Amazing Journey

"A Bittersweet Farce in the Middle of Wintertime"
American Theatre Web Review
by Andy Propst

Photo: Joan Marcus

As the temperatures in New York City have topped 60 degrees at the beginning of March, a gentle snow continues inside Second Stage Theatre’s home on 43rd Street where Charles L. Mee’s Wintertime opened last night. The snow falls as one enters the theater and seems to have been doing so for many hours; there are drifts on Andrew Lieberman’s set of white modern Scandinavian furniture and the barren white-trunked trees that extend up into the flies. There’s an extraordinary sense of tranquility as one waits for the production to begin. Placid gives way to frantic, however, after the play has begun and Mee’s romantic, farcical rollercoaster is off and running.

The setting is Maria and Frank’s "white summer house set in the white winter woods". Their son, Jonathan, has come there with his girlfriend, Ariel, with the intention of proposing. Imagine his surprise when he discovers that mom is there with her paramour du jour, Francois. Soon, dad has arrived with his boyfriend, Edmund. (Neither couple is surprised by their partners’ liaison; they have maintained an open relationship for years.)

The presence of these four, along with appearances from the lesbian couple from next door, Hilda and Bertha, along with Jacqueline (an ex of Francois’), disrupts Jonathan’s plans. Soon, recriminations, petty jealousies, and insecurities have replaced the various couples' romantic notions. A door is wheeled onto the stage, and the performers barge back and force through it in a carefully choreographed sequence that provokes gales of laughter.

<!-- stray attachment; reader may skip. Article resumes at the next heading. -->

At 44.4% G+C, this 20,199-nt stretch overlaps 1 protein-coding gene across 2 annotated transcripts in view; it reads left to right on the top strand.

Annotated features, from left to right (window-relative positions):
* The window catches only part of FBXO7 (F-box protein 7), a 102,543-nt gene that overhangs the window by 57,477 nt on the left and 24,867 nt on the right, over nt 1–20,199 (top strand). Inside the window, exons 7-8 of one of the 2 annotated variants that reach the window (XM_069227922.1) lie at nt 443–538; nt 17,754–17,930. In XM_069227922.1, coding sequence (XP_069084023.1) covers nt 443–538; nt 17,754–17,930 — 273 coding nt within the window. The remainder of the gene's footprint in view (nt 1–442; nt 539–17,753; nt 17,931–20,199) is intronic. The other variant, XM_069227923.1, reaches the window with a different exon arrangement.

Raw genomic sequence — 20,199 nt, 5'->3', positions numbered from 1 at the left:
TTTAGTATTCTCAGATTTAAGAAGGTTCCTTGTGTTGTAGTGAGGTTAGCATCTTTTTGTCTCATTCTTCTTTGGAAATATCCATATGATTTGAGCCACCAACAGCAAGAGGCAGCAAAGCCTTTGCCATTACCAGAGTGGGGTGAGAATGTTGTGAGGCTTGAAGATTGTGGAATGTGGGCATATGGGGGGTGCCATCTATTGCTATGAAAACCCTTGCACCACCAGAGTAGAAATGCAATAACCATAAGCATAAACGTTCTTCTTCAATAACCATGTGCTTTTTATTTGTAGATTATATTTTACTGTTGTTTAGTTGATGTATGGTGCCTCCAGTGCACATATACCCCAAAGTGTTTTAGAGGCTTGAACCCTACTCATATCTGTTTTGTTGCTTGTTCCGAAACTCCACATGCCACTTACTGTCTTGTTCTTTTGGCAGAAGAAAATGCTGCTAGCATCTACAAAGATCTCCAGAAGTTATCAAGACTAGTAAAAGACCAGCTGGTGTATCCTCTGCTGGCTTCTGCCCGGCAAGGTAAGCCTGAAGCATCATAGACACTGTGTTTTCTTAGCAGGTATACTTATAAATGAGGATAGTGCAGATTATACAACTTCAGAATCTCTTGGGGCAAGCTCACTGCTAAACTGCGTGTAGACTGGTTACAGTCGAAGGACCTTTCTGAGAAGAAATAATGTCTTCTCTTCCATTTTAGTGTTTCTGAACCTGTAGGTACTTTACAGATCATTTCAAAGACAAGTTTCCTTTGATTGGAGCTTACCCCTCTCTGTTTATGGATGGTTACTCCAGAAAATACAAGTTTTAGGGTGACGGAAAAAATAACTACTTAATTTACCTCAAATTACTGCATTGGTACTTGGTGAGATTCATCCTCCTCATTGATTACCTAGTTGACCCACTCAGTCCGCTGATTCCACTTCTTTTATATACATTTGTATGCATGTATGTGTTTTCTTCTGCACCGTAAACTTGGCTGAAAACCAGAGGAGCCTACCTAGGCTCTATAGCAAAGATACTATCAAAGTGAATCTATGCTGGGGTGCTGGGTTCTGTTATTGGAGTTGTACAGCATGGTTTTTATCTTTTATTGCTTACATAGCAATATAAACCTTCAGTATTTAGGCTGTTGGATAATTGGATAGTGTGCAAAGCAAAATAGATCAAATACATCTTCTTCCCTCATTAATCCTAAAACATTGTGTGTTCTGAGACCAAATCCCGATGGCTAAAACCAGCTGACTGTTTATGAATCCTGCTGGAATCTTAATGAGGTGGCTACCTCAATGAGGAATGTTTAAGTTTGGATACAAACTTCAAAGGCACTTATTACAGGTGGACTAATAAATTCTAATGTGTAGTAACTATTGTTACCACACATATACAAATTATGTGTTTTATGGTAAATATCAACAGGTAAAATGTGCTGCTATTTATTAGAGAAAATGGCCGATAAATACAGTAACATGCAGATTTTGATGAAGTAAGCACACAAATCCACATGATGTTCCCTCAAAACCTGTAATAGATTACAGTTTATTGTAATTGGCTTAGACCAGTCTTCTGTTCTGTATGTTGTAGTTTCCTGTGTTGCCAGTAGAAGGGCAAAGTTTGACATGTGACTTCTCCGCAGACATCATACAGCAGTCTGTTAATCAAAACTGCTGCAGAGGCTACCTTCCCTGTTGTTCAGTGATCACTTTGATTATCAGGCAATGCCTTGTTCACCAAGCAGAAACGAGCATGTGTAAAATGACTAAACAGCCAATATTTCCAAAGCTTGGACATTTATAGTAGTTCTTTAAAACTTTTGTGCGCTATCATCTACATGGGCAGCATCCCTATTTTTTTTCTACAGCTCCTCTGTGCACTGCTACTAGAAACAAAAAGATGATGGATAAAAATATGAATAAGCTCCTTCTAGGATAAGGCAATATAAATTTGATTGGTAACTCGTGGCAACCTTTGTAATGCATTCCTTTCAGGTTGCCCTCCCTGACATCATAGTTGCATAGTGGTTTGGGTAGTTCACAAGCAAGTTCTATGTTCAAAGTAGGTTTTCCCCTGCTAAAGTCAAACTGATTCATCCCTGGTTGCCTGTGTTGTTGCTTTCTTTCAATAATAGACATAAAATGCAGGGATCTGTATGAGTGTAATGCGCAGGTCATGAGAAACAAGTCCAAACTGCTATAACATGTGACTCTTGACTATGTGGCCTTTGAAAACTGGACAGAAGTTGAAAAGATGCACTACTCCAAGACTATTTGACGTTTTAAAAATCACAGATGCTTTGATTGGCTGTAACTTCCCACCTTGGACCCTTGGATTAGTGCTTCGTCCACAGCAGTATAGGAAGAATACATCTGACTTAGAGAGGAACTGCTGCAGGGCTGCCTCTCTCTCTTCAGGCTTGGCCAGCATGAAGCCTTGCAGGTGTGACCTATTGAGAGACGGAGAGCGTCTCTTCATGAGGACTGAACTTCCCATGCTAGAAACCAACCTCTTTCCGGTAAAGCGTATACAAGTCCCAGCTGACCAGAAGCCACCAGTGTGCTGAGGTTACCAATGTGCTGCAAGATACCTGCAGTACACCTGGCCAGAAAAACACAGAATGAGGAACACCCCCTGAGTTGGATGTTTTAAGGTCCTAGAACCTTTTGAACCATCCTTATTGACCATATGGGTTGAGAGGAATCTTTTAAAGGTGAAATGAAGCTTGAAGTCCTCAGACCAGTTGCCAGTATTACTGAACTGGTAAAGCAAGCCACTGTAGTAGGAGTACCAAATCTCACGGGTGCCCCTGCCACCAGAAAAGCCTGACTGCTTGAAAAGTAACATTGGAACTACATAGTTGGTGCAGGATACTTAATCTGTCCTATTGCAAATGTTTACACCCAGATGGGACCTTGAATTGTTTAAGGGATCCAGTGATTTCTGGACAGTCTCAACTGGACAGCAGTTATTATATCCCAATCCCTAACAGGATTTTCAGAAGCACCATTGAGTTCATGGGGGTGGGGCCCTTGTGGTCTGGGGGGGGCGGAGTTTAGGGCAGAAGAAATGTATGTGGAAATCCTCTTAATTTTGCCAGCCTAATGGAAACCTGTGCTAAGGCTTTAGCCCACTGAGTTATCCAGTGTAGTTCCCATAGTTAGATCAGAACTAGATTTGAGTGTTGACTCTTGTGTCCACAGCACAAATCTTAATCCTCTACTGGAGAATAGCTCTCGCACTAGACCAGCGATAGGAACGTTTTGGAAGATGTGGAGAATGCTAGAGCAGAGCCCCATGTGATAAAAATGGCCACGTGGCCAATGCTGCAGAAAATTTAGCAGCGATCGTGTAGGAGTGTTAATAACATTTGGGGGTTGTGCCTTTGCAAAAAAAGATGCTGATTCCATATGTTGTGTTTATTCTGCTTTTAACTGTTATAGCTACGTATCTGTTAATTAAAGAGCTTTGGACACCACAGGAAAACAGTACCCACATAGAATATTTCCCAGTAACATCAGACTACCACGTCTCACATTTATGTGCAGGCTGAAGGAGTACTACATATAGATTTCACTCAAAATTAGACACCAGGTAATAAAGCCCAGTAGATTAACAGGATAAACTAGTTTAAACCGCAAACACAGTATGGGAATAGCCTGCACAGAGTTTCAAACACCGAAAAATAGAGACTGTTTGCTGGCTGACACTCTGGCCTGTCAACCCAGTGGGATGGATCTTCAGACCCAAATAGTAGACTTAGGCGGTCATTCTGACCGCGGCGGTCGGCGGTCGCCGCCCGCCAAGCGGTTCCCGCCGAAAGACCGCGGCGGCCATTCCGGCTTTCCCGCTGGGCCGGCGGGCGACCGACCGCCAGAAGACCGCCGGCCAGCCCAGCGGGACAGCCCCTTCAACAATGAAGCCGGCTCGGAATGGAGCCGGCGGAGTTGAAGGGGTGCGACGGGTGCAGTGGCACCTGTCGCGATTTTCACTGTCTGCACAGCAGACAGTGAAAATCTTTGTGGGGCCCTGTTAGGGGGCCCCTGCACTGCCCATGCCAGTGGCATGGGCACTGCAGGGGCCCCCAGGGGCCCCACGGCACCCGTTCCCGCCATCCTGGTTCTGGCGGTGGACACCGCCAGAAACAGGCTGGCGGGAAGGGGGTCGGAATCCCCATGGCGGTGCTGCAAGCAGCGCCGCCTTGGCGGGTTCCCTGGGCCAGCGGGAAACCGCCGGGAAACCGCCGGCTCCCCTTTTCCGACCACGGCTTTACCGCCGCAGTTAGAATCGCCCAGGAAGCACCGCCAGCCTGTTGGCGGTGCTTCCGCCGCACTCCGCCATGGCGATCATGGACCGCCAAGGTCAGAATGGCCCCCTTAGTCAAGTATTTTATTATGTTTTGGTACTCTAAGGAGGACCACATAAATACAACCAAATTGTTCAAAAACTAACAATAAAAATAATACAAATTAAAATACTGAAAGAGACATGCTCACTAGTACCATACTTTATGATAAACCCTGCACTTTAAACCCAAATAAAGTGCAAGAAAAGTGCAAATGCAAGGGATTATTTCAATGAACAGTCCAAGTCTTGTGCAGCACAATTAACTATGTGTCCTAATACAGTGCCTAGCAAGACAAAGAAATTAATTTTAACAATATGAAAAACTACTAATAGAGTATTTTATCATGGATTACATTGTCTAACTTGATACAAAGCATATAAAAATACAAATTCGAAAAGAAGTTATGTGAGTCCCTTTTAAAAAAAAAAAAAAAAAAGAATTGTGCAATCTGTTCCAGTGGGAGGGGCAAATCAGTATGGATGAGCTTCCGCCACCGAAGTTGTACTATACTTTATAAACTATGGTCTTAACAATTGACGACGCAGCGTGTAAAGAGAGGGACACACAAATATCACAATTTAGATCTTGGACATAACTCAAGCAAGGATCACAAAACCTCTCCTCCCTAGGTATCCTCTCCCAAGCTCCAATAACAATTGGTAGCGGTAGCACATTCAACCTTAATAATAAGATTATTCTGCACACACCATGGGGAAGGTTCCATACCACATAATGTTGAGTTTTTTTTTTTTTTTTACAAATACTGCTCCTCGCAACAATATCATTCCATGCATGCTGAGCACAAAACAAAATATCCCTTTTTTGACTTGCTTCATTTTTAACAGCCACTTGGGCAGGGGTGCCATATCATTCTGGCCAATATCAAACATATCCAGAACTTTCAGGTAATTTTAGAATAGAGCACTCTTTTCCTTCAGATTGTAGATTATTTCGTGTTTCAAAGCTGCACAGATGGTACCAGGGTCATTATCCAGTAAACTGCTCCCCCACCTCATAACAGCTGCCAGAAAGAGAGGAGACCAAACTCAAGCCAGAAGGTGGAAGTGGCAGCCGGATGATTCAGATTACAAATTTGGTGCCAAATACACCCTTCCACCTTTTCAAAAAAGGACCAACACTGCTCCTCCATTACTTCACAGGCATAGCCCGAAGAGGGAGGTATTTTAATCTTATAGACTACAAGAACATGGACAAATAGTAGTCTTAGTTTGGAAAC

Underneath the laughter here and throughout Mee’s play though, is the sense of youthful longing that all of the characters have. These are people who desperately need to love and be loved, and yet, they seem constitutionally unable to give or receive it unconditionally. The result is both comic and vaguely tragic, particularly given the eloquent verbal riffs that Mee gives to his characters.

The cumulative effect of Mee’s writing is that Wintertime seems almost to be a symphonic work, where actors have replaced musical instruments. Director David Schweizer has ensured that Wintertime rises and falls musically throughout. Kevin Adams’ exquisite lighting helps to further shape the production, dimming during its more somber moments and brilliantly washing the stage during its most antic sequences.

As for performers, Michael Cerveris, as Francois, leads Wintertime in zaniness. His preening, pouting, and pubescent lover from Gaul is, simultaneously, an exemplar of exuberance and restraint. Marsha Mason, long absent from the stage, nearly matches as the Italian Maria; the actress seems most flummoxed by having to cavort for two hours with a heavy Italian accent.

Mary Louise Burke brings a wacky voice of reason to the proceedings as one half of the perennially jealous and needy lesbian duo. Also on the side of reason, but just barely, Nicholas Hormann, who brings an elegant wounded presence to the stage as the bi-sexual (homosexual? – Mee never makes it totally clear), Frank. As the non-sequiturs of the piece, Tina Benko as Jacqueline and Danny Mastrogiorgio delight. (Mastrogiorgio shows up in the play’s first half as a deliveryman, who later becomes a substitute for a minister whose services are needed.) The minister is there for a solemn occasion, but one can’t help but snicker at the ludicrousness of it all. The perfect way of describing the experience of seeing Wintertime.


Wintertime continues through March 21 at Second Stage Theatre (307 West 43rd Street). Performances are Tuesday at 7pm; Wednesday through Saturday at 8pm; Wednesday and Sunday at 2pm; and Sunday at 3pm. Tickets are $36-55 and can be purchased by calling 212246-4422. Further information is available online at

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